After lunch I begin Juno training, so called because the instructor holds the harness and acts like an imaginary leader dog named Juno. I follow him around the grounds, giving the appropriate commands. This lasts about 15 minutes, with the remainder of the afternoon spent on my computer. Don't come to doggy school without something to do! A dedicated tutor could probably train me in a week, but the 7/1 student-instructor ratio turns the class into a month long endeavor. Factor in the opportunity cost of lost wages, and it might be cheaper to hire more instructors and reduce the length of the course. Then again, some students require four full weeks to learn the basic moves, and the dog-person bond certainly can't be built in a day, so perhaps I should stop questioning the experts and let them do their jobs. I am relieved to find the course is only three weeks for the 9 students who are here for replacements.
In celebration of our one month anniversary, Wendy sends me a huge basket of big beautiful flowers, which elicits feelings of love and longing that send the needles off the scale. It's going to be a long month.
After dinner I listen in rapture as Marian, here for her seventh dog, plays the Moonlight Sonata on the out-of-tune piano. I am always moved by the divine beauty of Beethoven, especially when the performance is live.
Since tomorrow is D-day, Randy gives a two hour talk on the logistics of dog care and expectations verses reality. The dog is on a rigid schedule: when to go, when to drink and how much, when to eat and how much, when to work; and he's flat on the floor at our feet for the remainder of the day. He is never loose, never sitting or standing around, never jumping or playing. When I ask whether this isn't a bit cruel Randy says the dog accepts this lifestyle and likes it. I hope many of these restrictions ease after the bonding period. At some point far in the future I will inflict a long journal entry upon you, pontificating on the morality of forcing a dog to spend his life a slave to a human.
When describing typical false expectations, Randy paints a picture of optimism consistent with the images I have unconsciously built over the past few days. The dog will see me, accept me, love me, obey my commands, play with me happily, and everything will be rosy. So often trivial disappointments are converted into devastating setbacks when we allow false expectations to stretch the limits of reality beyond reason. The dog has been living here for several months, building a strong bond with his trainer. Tomorrow he will be torn from his loving master and passed to me, stripped of his familiar environment and placed in a new building, and given a new set of activities and a different lifestyle. The dog will want nothing to do with me, and he may even resent me. I am reminded of the first couple of years with Tony. He was as good a father as anyone has a right to ask for, yet the relationship was rocky to say the least, and he and Alice fought openly for many years. Armed with a more realistic picture, everyone is a little more nervous, and after the lecture the lines form at the phones as people seek the comfort and advice of the best psychologists in the world, their closest friends. But legitimate concerns about the initial adjustment period cannot dampen our excitement, nor should they. We are like children on Christmas Eve. What will I get, what breed, what sex, what size, and what will his disposition be? Will my dog bring me as much freedom and joy as I anticipate?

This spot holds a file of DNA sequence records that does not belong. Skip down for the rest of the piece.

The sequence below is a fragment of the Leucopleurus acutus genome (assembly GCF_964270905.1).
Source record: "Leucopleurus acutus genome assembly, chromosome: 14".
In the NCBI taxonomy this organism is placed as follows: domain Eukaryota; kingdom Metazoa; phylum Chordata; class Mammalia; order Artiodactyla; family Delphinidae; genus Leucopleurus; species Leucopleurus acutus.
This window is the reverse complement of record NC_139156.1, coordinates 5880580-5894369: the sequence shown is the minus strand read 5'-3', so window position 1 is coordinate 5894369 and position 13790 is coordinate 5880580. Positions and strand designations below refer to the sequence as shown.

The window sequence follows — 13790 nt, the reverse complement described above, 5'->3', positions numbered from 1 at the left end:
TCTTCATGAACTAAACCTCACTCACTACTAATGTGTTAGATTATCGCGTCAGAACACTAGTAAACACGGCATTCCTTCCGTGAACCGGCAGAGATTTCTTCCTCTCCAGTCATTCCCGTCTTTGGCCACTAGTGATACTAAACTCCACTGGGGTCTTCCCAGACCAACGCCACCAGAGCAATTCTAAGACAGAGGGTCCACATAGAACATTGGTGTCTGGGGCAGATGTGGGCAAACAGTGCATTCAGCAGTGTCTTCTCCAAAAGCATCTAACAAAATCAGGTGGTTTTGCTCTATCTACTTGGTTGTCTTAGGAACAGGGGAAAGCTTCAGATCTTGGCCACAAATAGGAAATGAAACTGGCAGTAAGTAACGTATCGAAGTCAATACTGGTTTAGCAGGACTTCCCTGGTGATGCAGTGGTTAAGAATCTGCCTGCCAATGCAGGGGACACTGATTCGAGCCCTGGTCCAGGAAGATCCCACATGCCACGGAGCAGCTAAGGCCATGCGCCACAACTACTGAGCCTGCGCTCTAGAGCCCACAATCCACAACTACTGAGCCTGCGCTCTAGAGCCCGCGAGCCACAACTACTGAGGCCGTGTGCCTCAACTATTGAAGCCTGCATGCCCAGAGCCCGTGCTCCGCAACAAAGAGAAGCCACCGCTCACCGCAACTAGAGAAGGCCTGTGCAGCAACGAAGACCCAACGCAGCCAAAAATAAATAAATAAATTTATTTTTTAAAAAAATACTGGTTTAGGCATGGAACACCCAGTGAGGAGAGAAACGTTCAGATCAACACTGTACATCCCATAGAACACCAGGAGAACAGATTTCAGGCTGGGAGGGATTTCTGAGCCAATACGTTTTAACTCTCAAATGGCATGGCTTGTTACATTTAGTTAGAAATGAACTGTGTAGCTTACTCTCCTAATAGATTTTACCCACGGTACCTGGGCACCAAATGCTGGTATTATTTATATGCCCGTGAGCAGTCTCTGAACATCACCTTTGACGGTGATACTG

These trainers are masters of human/dog psychology. Consider the issue of bedtime, which I railed against (internally) only a couple days ago. I'm 30 years old, I know how much sleep I need! Why should they tell me when to go to bed and when to get up? As Randy explains tonight, nocturnal activity excites the dog and causes him to digest more quickly. So he needs to go at 5 A.M., and we don't yet know how to take him outside, so we wake the instructor and break the dog's pattern, or the dog goes in the room, or something else unpleasant happens. To avoid this and other complications we carefully control the water and food intake, keep the dog on a strict schedule, go to bed when they say, get up when they say, treat the dog as they direct, and all should be well. Every restriction has a reason, every action a purpose. Why is the dog with us during every waking moment? To build the bidirectional bond. Why do the instructors call all dogs Juno even though they know their names better than we? Because it helps if the dog hears his name only from his new master. Why does the dog come to our room and greet us as we sit passively on our beds? Because a dog sometimes perceives the advance of a stranger as a threat, and that's no way to start a relationship. Why do we never touch our roommate's dog? Because the roommate's dog might start bonding with us. Why do we never visit other people in their rooms? Because dogs become very territorial in a short time, and fights could easily insue. Why must we hold the leash while the dog does his business? So we correlate their gyrations with their goings. Eventually we will be able to tell exactly when and where they are unloading. Why do they give absolutely no information about the dogs until we first meet them? So we don't create any false expectations. My respect for these instructors grows with each passing day.